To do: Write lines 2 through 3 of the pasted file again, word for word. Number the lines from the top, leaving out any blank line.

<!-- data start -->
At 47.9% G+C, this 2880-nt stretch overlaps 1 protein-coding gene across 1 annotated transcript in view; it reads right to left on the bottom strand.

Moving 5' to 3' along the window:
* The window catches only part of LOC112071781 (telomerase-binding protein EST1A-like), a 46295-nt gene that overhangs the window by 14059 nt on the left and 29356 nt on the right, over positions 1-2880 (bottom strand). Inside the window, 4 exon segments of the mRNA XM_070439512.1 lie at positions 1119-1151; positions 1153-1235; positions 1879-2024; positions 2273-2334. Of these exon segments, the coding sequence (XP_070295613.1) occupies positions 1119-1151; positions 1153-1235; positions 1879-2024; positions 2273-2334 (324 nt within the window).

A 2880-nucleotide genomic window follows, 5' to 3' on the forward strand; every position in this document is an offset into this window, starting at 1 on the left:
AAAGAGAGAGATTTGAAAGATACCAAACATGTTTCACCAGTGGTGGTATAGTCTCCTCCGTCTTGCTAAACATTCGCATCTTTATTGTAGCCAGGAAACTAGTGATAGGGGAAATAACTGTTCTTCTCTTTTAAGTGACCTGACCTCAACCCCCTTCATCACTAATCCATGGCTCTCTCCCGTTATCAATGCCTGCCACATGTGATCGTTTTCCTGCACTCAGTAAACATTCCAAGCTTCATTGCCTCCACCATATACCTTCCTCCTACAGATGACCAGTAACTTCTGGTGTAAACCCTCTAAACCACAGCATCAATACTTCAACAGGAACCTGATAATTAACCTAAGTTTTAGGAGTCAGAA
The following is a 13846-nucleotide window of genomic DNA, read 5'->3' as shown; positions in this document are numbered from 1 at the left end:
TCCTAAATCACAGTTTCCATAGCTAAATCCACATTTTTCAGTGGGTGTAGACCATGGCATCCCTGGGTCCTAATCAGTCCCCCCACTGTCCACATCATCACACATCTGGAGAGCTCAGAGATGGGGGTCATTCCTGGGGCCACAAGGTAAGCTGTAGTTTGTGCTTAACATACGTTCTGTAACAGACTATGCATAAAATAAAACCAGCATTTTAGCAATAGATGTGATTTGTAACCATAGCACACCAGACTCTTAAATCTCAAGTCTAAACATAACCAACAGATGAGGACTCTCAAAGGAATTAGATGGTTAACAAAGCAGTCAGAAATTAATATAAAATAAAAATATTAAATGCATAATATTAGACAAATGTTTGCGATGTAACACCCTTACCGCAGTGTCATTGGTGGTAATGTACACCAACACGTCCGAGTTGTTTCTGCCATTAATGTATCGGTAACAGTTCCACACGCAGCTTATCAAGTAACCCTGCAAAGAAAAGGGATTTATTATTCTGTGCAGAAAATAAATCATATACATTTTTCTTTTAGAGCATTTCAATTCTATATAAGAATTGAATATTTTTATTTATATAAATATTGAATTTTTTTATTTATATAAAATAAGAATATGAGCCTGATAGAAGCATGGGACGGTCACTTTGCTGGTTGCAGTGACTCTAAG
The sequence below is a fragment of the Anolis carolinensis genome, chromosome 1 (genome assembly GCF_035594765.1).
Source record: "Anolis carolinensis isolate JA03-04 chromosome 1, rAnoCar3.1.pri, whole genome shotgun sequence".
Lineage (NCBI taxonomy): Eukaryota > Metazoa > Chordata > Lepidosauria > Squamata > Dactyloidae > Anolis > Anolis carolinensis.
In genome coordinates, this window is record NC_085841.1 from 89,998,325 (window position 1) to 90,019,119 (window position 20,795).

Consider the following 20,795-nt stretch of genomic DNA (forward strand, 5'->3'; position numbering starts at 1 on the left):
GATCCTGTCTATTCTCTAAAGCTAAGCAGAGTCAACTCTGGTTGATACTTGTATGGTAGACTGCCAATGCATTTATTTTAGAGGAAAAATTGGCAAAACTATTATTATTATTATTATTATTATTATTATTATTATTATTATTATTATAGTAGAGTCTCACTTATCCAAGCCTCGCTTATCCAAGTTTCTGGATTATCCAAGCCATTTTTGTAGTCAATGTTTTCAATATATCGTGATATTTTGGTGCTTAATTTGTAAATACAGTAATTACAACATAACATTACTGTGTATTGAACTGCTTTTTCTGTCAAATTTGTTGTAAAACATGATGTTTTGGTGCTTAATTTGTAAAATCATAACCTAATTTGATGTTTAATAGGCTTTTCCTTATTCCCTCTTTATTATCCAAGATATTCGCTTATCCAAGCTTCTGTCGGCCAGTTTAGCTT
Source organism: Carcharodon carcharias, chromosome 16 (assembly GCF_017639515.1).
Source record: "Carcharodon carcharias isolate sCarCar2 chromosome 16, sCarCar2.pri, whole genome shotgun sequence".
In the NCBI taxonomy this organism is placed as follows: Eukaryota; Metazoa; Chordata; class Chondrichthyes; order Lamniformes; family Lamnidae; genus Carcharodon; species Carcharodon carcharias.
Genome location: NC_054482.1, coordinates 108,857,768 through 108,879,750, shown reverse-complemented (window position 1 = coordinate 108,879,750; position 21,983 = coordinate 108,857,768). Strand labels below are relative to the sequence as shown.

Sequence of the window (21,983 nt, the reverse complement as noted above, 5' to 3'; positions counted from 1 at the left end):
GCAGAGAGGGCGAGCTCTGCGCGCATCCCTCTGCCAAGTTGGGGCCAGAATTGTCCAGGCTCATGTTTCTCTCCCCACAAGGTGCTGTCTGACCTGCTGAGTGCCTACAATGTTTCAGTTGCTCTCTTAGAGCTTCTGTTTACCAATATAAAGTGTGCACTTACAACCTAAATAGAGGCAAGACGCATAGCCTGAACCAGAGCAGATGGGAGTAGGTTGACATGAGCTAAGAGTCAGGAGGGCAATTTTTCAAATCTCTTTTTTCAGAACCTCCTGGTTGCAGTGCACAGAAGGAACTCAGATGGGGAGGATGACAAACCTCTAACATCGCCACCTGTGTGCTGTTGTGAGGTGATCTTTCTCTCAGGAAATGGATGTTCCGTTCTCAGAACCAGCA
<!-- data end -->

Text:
Moving 5' to 3' along the window:
* The window catches only part of LOC112071781 (telomerase-binding protein EST1A-like), a 46295-nt gene that overhangs the window by 14059 nt on the left and 29356 nt on the right, over positions 1-2880 (bottom strand). Inside the window, 4 exon segments of the mRNA XM_070439512.1 lie at positions 1119-1151; positions 1153-1235; positions 1879-2024; positions 2273-2334. Of these exon segments, the coding sequence (XP_070295613.1) occupies positions 1119-1151; positions 1153-1235; positions 1879-2024; positions 2273-2334 (324 nt within the window).